Addiction, recovery, and summer camp – four words that don't often appear together. Nevertheless, addictions of all kinds, perhaps especially to alcohol and other drugs, remain hugely problematic at individual, familial, institutional, and societal levels. They beg the question, "If camp experiences are transformative in so many ways, might they also result in easier, faster recovery from addiction?"

Much as camps implement safety protocols for other predictable events – such as falls, fights, and thunderstorms – they can do the same for those campers who one day might find themselves stuck at the bottom of a bottle or at the end of a needle.

In 2008, California-based journalist David Sheff published Beautiful Boy: A Father's Journey Through His Son's Addiction (Sheff, 2008), a poignant, moving exposé of the ravages of addiction and the toll it takes on others. Years later I would learn, sadly, of the addictions of three boys, each a former camper of mine.

And, it’s likely they were not alone.

The most recent federal statistics on youth drug use (Monitoring the Future, 2013) reveal the following.

• Five-year trends are showing significant increases in past-year and past-month marijuana use across three grades: 8th, 10th, and 12th.

• The percentage of 12th graders reporting past-year nonmedical use of amphetamines rose from 6.8 percent in 2008 to 8.7 percent in 2013.

• In 2013, perceived risk of harm of trying Vicodin occasionally declined in 8th graders, from 29.4 percent to 26.2 percent, and in 10th graders from 40.3 percent to 36 percent in 2013. This decline could indicate that use could begin to rise again in future years.

Every day in the United States an average of 2,000 teenagers illegally use prescription drugs for the first time, according to the National Institute on Drug Abuse (NIDA). It's no wonder that researchers from the University of Colorado, in evaluating data from the National Survey on Drug Use and Health (NSDUH), found that young people ages 15 to 27 are driving an overall "epidemic" of prescription drug abuse (Kelly, 2014).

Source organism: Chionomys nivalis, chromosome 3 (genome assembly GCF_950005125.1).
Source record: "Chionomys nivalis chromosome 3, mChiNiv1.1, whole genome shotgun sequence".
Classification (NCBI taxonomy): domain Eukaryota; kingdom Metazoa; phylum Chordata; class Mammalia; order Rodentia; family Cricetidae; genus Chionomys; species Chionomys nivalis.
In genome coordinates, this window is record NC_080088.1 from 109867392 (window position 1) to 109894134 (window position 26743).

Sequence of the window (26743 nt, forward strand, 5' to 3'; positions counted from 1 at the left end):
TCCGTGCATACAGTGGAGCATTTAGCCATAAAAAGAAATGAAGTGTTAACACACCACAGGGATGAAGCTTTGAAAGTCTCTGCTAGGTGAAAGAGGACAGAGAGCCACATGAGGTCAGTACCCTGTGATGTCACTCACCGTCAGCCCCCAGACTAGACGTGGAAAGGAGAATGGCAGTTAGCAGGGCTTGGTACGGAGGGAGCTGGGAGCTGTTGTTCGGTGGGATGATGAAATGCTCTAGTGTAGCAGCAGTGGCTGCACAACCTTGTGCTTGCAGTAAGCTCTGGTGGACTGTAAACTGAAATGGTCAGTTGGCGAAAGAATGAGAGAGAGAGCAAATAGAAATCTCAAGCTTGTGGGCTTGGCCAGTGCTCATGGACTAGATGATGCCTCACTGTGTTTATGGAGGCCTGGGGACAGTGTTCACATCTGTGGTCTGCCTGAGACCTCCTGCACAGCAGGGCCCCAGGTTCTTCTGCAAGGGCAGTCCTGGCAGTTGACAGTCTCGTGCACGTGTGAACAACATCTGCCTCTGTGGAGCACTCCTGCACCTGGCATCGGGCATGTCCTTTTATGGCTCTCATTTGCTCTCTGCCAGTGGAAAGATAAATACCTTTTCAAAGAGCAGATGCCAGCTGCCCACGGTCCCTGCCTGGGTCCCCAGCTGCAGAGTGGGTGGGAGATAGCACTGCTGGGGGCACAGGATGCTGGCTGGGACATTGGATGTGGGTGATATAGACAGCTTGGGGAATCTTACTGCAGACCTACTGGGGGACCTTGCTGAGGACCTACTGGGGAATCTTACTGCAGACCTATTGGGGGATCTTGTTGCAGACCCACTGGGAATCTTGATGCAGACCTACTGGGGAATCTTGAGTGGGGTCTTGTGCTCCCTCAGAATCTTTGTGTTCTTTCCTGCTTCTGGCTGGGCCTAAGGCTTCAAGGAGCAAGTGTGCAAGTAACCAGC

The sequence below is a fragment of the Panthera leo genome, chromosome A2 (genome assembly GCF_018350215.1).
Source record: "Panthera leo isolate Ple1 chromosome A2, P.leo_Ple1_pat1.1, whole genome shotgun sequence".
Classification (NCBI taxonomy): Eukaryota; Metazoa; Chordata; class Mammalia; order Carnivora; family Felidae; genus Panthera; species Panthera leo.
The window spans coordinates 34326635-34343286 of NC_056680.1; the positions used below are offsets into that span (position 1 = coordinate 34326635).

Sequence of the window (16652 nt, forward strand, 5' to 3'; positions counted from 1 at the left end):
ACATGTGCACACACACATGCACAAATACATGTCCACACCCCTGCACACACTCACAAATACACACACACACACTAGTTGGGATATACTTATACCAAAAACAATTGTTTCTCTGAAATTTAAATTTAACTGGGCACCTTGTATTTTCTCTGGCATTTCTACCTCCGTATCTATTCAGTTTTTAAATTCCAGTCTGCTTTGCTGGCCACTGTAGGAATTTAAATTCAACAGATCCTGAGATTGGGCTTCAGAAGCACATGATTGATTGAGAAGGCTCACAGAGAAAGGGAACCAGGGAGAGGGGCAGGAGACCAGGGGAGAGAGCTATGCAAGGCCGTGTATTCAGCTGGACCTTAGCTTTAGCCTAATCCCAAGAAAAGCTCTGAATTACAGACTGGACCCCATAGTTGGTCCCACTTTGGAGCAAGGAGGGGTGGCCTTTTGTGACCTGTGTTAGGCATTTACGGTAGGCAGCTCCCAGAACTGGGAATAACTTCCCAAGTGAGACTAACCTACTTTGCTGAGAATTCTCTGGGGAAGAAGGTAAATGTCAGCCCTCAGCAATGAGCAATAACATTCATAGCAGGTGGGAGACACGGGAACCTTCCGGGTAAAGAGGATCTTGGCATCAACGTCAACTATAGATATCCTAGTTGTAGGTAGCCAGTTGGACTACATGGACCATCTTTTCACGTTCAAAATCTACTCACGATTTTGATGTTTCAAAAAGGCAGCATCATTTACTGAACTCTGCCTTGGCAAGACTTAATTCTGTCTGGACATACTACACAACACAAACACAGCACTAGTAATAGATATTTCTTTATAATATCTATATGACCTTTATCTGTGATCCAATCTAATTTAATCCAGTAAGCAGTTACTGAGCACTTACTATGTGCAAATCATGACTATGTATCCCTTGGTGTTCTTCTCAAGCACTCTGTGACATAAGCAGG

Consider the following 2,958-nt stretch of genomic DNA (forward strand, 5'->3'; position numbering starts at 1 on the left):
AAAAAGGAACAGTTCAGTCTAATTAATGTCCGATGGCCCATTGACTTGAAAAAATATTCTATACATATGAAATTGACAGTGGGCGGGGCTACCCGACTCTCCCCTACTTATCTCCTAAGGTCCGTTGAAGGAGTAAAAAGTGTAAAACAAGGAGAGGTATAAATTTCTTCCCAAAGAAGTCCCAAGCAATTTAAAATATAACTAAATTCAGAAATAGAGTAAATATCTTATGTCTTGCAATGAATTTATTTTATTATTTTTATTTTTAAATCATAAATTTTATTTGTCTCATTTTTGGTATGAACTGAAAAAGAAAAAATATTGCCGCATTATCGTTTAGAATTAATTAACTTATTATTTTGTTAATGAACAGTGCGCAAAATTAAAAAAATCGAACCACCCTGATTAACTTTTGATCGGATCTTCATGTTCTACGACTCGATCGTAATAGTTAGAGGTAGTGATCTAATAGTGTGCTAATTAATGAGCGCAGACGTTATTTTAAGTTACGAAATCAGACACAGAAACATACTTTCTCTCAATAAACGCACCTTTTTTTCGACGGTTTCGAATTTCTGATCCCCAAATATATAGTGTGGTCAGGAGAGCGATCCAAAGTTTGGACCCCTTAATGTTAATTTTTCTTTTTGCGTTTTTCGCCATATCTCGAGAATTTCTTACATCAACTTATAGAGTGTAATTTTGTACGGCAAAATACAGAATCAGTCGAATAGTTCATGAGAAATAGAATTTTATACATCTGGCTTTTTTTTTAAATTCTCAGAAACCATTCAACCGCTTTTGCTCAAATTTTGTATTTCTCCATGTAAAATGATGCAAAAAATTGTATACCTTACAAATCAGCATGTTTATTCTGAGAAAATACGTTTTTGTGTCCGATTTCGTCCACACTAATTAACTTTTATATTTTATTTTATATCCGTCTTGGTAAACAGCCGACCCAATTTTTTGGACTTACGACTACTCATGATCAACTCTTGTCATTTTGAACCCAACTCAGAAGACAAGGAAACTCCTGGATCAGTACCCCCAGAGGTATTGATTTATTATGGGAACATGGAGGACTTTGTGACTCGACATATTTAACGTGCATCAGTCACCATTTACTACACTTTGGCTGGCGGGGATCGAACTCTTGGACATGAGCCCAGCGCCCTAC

In addition, the Partnership for Drug-Free Kids notes that the same study revealed the total number of hydrocodone and oxycodone products prescribed legally in the U.S. increased more than fourfold, from about 40 million in 1991 to nearly 180 million in 2007 (Partnership, 2014).

Well-meaning efforts to curb prescription drug use may be sending young people to the streets in search of easier-to-obtain (and cheaper) substitutes for popular opioids such as Vicodin.

Indeed, there is widespread acknowledgement among prevention specialists of a recent rise in heroin use and deaths, including among those relapsing from recovery.

A February 2014 article in The New York Times, "Heroin's Small-Town Toll, and a Mother's Grief," recounted the story of 21-year-old Alysa Ivy, who died of a heroin overdose in a Super 8 motel the previous May. She, too, went through "detox." The piece told a cautionary national tale: 19,154 opioid drug deaths in 2010, with 3,094 involving heroin and almost a fifth among those ages 15 to 24 (Sontag, 2014).

As it turns out, it is a surprisingly short hop, skip, and jump from use to abuse to addiction.

According to NIDA, addiction is defined as a chronic, relapsing brain disease that is characterized by compulsive drug use despite harmful consequences (NIDA, 2010). It also points out that people use drugs for a number of reasons, including to feel good, to feel better, and to do better.

Etiology counts. So, too, does recovery.

In talking with my former campers, it became apparent that there are common elements of the summer camp experience that can prove helpful later in life when seeking recovery from addiction. What are they?

• Learning to work in a community and to be oneself

• Trying new things and simply having fun

• Meeting counselors who take the time to get to know every camper, learn their stories, and encourage them

• Having structure, purpose and goals

• Experiencing accomplishments

• Becoming more self-confident

• Supporting community values such as unity and kindness

• Making friends and giving to others

Laughing during the good times and facing fears during the rough ones

In the end, it may very well be that – through their relationships and experiences at summer camp – young people tackle risk, build resilience, and find reasons to believe. Even my beautiful, addicted boys.

Author's Note: This article is excerpted from the September/October 2014 edition of Camping Magazine by permission of the American Camp Association; copyright 2014 by the American Camping Association, Inc.

Stephen Gray Wallace is director of the Center for Adolescent Research and Education (CARE), a national collaborative of institutions and organizations committed to increasing positive youth outcomes and reducing risk. He has broad experience as a school psychologist and adolescent/family counselor and serves as senior advisor to SADD, director of counseling and counselor training at Cape Cod Sea Camps, a member of the professional development faculty at the American Academy of Family Physicians and American Camp Association, and a parenting expert at kidsinthehouse.com and NBCUniversal’s parentoolkit.com. For more information about Stephen’s work, please visit StephenGrayWallace.com.

© Summit Communications Management Corporation 2014 All Rights Reserved

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